Due to the module design and the learning approach, attendance is prominent. To be considered attending students and so to receive the opportunity to present, students should have around 85% of attendance, contrary they will be not granted to access to the presentation and thus students will be not considered as attending. In other words, only TWO absences (six hours in total) will be given.


NOTE: Attendance to the first session is mandatory. Important information about the course and the instructor’s expectations are given during the first session. To determine the attending student status, formal rules will be introduced, such as collection of signatures at the beginning of each lecture. A delay of more than 20 minutes, not communicated nor agreed upon, will be considered as half absence. If you know that you will have to be absent for one session, please contact you’re the teaching team.



Exam procedure


The purpose of the whole module an opportunity for students to apply what has been learned to a concrete business idea.


Attending Students

To be considered attending students, in addition to the evaluation of the attendance (please refer to the specific paragraph), it will be necessary prepare a presentation about a business idea.


  1. Formative assessments (no formal grade)

All regular attending students are kindly invited to create working groups (MINIMUM 3 PERSONS – MAXIMUM 5 PERSONS) from the second week. The same group should perform all the in-class activities and home assignments.

All these formative assessments aim at demonstrating knowledge and mastery of the theories, ability in apply them to real-life situations experienced during the course by the groups, making sound judgements and reflections, and not least stimulate relational capabilities to deal with the social environment and the others.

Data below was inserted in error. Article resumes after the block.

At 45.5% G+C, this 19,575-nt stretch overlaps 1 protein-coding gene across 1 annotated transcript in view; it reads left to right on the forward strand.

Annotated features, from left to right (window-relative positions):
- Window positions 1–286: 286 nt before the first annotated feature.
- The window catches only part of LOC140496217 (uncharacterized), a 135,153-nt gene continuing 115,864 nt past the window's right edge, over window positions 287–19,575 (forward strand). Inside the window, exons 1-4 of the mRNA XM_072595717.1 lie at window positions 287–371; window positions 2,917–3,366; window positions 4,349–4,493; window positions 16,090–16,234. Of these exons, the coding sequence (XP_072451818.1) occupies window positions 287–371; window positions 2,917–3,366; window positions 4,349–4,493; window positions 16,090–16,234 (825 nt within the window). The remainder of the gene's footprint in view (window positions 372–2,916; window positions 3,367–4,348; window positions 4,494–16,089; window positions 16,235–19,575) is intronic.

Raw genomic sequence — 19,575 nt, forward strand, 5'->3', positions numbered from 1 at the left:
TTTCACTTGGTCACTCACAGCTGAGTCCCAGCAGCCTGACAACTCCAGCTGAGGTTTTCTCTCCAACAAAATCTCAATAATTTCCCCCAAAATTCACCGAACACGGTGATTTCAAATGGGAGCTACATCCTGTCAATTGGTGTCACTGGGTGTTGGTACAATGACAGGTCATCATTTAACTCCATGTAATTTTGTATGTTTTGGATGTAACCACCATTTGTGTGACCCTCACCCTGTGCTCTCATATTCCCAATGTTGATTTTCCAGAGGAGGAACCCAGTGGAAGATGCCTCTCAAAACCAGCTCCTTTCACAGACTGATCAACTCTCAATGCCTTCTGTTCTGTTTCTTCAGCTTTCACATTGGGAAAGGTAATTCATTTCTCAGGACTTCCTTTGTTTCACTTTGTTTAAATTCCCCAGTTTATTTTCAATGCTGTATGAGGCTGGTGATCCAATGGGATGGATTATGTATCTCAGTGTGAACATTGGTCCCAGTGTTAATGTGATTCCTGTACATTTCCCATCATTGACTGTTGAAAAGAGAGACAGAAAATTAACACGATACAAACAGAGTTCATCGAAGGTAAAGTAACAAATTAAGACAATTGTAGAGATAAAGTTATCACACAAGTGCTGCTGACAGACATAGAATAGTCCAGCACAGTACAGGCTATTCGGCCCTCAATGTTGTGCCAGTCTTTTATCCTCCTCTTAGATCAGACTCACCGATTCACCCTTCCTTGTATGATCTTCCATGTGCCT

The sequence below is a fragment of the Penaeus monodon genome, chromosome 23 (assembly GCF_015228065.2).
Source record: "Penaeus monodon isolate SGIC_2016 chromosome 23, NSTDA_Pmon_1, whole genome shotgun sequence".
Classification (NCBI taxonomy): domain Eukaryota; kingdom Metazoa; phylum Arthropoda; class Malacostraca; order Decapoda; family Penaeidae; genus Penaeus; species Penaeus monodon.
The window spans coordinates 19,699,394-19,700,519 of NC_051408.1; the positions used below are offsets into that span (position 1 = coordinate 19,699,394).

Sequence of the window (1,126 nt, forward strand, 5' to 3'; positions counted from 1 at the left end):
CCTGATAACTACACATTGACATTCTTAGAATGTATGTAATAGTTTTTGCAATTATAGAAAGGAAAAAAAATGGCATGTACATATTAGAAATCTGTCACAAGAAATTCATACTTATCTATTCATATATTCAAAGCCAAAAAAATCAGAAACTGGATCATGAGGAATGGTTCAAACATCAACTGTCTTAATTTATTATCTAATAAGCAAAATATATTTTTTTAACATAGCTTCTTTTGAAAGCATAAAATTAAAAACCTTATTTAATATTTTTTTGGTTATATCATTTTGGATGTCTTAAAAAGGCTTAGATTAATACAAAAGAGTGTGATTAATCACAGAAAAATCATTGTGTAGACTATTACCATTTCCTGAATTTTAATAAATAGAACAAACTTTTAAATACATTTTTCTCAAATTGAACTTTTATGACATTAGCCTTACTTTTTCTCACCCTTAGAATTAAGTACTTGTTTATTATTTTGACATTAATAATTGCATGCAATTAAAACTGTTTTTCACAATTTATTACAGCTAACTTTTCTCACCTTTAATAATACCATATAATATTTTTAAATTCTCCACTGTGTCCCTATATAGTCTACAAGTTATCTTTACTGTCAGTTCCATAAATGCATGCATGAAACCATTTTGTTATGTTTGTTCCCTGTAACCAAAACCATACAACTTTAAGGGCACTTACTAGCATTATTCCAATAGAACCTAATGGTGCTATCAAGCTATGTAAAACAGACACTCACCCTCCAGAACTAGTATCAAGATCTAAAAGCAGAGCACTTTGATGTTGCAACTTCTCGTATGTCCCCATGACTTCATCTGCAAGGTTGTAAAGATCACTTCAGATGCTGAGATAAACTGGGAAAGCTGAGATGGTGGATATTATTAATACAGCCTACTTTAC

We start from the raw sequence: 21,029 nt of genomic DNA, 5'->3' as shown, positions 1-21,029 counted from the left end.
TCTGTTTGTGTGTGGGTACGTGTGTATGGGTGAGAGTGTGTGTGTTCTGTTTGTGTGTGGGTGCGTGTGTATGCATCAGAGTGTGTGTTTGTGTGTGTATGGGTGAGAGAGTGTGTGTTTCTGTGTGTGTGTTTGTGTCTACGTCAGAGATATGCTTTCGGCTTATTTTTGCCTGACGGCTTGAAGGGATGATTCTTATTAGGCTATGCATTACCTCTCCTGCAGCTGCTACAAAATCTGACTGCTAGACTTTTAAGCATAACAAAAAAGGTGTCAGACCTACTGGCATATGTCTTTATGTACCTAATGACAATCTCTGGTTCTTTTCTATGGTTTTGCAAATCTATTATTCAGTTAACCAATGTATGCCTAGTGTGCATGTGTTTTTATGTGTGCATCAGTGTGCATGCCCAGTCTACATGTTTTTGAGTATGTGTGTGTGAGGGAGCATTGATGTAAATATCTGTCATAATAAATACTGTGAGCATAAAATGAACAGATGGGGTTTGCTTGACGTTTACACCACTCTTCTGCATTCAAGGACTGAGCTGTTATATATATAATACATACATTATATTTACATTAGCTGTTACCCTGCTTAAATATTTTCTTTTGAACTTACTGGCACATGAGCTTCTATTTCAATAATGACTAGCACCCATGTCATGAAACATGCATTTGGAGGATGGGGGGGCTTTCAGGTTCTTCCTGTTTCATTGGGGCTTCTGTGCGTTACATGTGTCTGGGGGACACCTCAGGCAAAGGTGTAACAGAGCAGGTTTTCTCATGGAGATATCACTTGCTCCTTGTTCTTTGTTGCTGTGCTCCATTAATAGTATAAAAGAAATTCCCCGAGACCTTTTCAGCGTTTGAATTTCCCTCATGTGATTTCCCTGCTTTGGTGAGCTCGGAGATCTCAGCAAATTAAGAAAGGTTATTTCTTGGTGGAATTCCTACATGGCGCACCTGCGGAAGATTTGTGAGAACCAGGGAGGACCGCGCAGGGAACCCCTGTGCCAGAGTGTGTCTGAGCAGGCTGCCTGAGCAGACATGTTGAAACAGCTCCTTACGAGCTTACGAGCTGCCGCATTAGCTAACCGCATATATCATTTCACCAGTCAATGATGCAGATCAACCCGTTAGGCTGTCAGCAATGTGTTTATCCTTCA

At the end of the module groups will be asked to present to the class their final work.

The structure of the presentation should be as follow:

  1. Overture with a pitch video, plus one introductory slides to clearly express the business idea.
  2. First part: business CANVAS as a whole.
  3. Second part: Value propositions and value map.
  4. Third part: refinement strategies.
  5. One closing slide with the final remarks.


Each student will be involved in the actual presentation and its the preparation. The presentation should be designed to integrate concepts learnt during the module.

This presentation for attending students represents only a recapitulation/summary of several exercises and presentations, formative in nature, already done during the module.

Yet, the final presentation and the rest of the course work will help student to develop their communication skills both in terms of public-speaking and preparation of written materials, in a clear and logical way. However, also presentation will not be formally evaluated but it will be basically the building blocks of the final essay.


  1. Written exam

The written exam is an essay, a group work to be submitted during the pre-exam period. The assessment consists in essay based on a collective reflection about the business idea did for the presentation. The essay should be at least 2500 words and should express and comment the same objects of the presentation:

  1. An introductory paragraph about pitching the idea.
  2. First part: the description and explanation of the CANVAS for the business idea.
  3. Second part: the description and explanation of the value map for the business idea.
  4. Third part: the description and explanation of the SWOT analysis and the possible adjustments in relation to a blue ocean strategy.